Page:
Once upon a time, Black Friday was a single day of shopping excess. People woke up early the day after Thanksgiving, headed to malls, and fought over deeply discounted sweaters and TVs.
Nowadays Black Friday is a vaguely defined period in November that mixes together incredible loss-leader discounts, solid price reductions, and a slew of questionable “bargains.” The time creep only worsens each year, too.
A longer run of sales actually makes it harder to decide if you should buy an item or wait for a better deal, so we’ve stepped in to simplify deal hunting. With our help, you’ll know how to spot a juicy bargain.
Let’s dig in!
When is Black Friday this year?
By strict definition, Black Friday is always the fourth Friday of November—the day after Thanksgiving. For 2019, that’s November 29. (It’ll be followed by Cyber Monday on December 2—a shopping holiday that online retailers cooked up to get some of the attention physical stores had.) This year, Thanksgiving falls a bit later in the month than usual, so Black Friday does too.
But the real answer to the question is that Black Friday’s lavish, over-the-top discounts will start sometime in early-to-mid November. Last year, we first spotted amazing deals in early November (see list here).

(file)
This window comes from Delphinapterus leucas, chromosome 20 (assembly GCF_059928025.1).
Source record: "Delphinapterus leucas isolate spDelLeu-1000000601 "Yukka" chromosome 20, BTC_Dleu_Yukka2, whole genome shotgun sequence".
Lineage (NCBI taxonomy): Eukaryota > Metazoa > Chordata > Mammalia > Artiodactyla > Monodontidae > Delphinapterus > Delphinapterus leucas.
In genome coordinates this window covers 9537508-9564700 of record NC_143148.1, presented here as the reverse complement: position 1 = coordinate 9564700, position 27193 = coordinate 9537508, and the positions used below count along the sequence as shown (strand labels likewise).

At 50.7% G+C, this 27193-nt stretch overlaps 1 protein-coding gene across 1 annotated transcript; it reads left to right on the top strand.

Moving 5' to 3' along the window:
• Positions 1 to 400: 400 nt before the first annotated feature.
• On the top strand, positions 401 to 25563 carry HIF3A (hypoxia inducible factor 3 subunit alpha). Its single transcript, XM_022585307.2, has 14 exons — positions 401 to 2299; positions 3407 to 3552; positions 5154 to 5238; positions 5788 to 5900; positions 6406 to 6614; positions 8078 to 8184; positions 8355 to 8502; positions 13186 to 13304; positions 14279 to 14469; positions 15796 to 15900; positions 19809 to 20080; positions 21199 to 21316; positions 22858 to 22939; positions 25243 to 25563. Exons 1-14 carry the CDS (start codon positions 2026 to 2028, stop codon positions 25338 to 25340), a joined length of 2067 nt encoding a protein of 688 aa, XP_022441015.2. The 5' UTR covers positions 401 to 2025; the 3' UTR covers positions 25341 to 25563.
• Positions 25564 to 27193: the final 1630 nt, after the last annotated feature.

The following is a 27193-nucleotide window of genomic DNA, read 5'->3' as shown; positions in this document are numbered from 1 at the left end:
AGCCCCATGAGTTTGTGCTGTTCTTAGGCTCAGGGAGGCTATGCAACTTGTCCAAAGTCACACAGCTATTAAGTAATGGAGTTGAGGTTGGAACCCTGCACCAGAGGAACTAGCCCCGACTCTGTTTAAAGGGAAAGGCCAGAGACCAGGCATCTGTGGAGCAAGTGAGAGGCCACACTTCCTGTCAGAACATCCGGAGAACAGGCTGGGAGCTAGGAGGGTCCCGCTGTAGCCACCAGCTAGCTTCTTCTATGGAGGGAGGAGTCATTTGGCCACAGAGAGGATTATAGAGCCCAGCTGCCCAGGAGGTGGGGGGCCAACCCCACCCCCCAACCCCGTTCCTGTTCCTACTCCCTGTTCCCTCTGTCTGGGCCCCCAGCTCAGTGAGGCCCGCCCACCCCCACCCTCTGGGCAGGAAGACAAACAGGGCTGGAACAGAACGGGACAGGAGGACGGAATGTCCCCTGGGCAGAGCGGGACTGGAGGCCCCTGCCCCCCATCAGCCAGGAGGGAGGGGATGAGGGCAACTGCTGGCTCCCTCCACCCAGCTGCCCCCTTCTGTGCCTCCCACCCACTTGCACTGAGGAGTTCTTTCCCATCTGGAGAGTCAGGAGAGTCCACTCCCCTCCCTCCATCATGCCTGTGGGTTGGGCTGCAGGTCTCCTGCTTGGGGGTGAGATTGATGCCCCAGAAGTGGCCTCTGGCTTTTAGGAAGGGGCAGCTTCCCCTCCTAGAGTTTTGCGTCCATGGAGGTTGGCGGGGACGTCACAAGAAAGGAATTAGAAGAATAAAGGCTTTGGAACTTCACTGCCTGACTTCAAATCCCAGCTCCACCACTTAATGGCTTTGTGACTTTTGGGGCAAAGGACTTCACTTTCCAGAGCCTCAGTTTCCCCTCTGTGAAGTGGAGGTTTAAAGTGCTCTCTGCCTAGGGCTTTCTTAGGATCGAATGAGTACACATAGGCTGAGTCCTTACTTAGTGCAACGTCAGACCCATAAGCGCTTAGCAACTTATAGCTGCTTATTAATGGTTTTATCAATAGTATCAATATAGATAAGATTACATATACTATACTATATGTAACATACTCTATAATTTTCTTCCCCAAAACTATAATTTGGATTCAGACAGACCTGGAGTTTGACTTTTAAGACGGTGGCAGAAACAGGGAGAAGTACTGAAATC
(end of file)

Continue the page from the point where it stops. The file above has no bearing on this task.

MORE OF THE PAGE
That said, most of the best deals still appear during the week of Black Friday. Retailers seem more keen on whetting people’s appetite for shopping rather than having them lose interest early on. Nothing is 100 percent predictable, though, so be prepared to snag excellent one-off deals both before and after.
How to get the best Black Friday tech deals
Option 1: Let us do the hard work
The easiest way to score rock-bottom prices is to let us find them for you. You can jump to the bottom of this article for details on our coverage plans, but here are samples from last year for now:
- Black Friday 2018: The best early deals
- Black Friday 2018: All of the best tech deals
- Best Apple Black Friday deals: iPhones, iPads, Macs, and more
Option 2: Wade into the fray with our help
The other option is to strike out on your own. It’s not hard if you’re prepared—you just need to set aside time for it. You can zip pretty fast through all websites, circulars, forum posts, and email newsletters if you follow these tips, though: